There are currently more than 44 million people with student loan debt totaling about $1.2 trillion.
With so much debt, many college graduates have delayed major life milestones such as getting married, buying a house, traveling, and starting a business.
But it doesn’t have to be that way.
Although student loans can be a financial burden, you can still follow your dreams. Here’s how to get one step closer to living the life you want by reaching these four goals.
1. Getting Married
A 2013 survey by the American Institute of CPAs found 15% of respondents had delayed getting married because of their student loan debt. But getting hitched when you have student loan debt isn’t totally impossible.
One of the biggest reasons people delay marriage is the high cost of weddings. In fact, the average wedding costs over $32,000, according to The Knot. If you have student loan debt, that expense can hurt your finances deeply, reducing your chances of getting rid of your debt sooner rather than later.
But there’s no law that says you need the elaborate ceremony, giant guest list, and pricey dress. Getting married can actually be a simple and inexpensive celebration. An afternoon ceremony and a simple dinner can make getting married a financial reality, rather than waiting until you pay off your student loans.
2. Buying a Home
For many, breaking the renting cycle and becoming a homeowner is a significant life goal. But some may feel that student loan payments make it impossible to get approved for a mortgage, let alone afford one. (Keep in mind that while your student loan balances won’t necessarily keep you from qualifying for a mortgage, your credit can. You can see how your student loan payments and other credit accounts are affecting your credit by getting your two free credit scores, updated every 14 days, right here on Credit.com.)
Don’t let student loans ruin your dream of buying a house. If you know you can afford the payments, but are struggling to get approved for a mortgage because of your outstanding debt, consider refinancing.
Refinancing student loans at a lower interest rate will reduce your monthly payments, freeing up more cash to put towards student loan debt, as well as lower your debt-to-income ratio. Keep in mind, there are some potential drawbacks to consider when refinancing federal student loans (more about the risks here). Even so, this tactic can make you look like a better borrower in the eyes of mortgage lenders.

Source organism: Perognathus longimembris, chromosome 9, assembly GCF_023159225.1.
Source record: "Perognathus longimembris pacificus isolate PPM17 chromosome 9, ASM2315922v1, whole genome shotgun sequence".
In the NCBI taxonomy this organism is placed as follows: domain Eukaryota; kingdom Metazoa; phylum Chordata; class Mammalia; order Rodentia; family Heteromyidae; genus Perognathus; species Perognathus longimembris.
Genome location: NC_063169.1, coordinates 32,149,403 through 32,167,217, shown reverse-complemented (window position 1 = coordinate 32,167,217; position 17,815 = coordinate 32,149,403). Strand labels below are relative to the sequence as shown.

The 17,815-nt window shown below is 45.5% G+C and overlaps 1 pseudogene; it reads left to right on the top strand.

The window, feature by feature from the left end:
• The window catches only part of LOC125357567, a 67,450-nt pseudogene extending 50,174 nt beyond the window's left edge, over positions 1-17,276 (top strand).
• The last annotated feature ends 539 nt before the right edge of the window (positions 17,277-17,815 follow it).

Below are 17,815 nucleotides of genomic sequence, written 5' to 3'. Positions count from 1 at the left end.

3. Taking a Vacation
If one of your passions is exploring the world, don’t let student loans hold you back. The best way to travel abroad while keeping up with your student loans is to find ways of earning extra income.
If you can, pick up a side hustle or second job to help bolster your emergency fund. Once you have built up a good nest egg, you can set up automatic payments on your student loans. Then you can travel without worrying about paying down your debt on time.
4. Starting a Business
Launching a business when you have student loans can be challenging, but it is doable. There are ways to become an entrepreneur and still keep up with your loan payments.
Try moonlighting while working full-time to get your side business started. This approach is a smart way to minimize the risk of starting your own company. You’ll still bring in a regular salary, ultimately building your business without risking your income.
Once your business is off the ground, you can minimize your expenses and free up cash by refinancing your loans or signing up for an income-driven repayment plan that will reduce your federal student loan payments. You’ll likely get a lower interest rate and lower monthly payment after the process is done which will make your loans more affordable as your business continues to grow.
Managing your student loan debt can be a real challenge, but it’s no reason to put your life on hold. With some research and preparation, you can accomplish any of these life goals while still managing your loans successfully. There may even be student loan forgiveness options that may apply to your situation.
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This article originally appeared on Credit.com.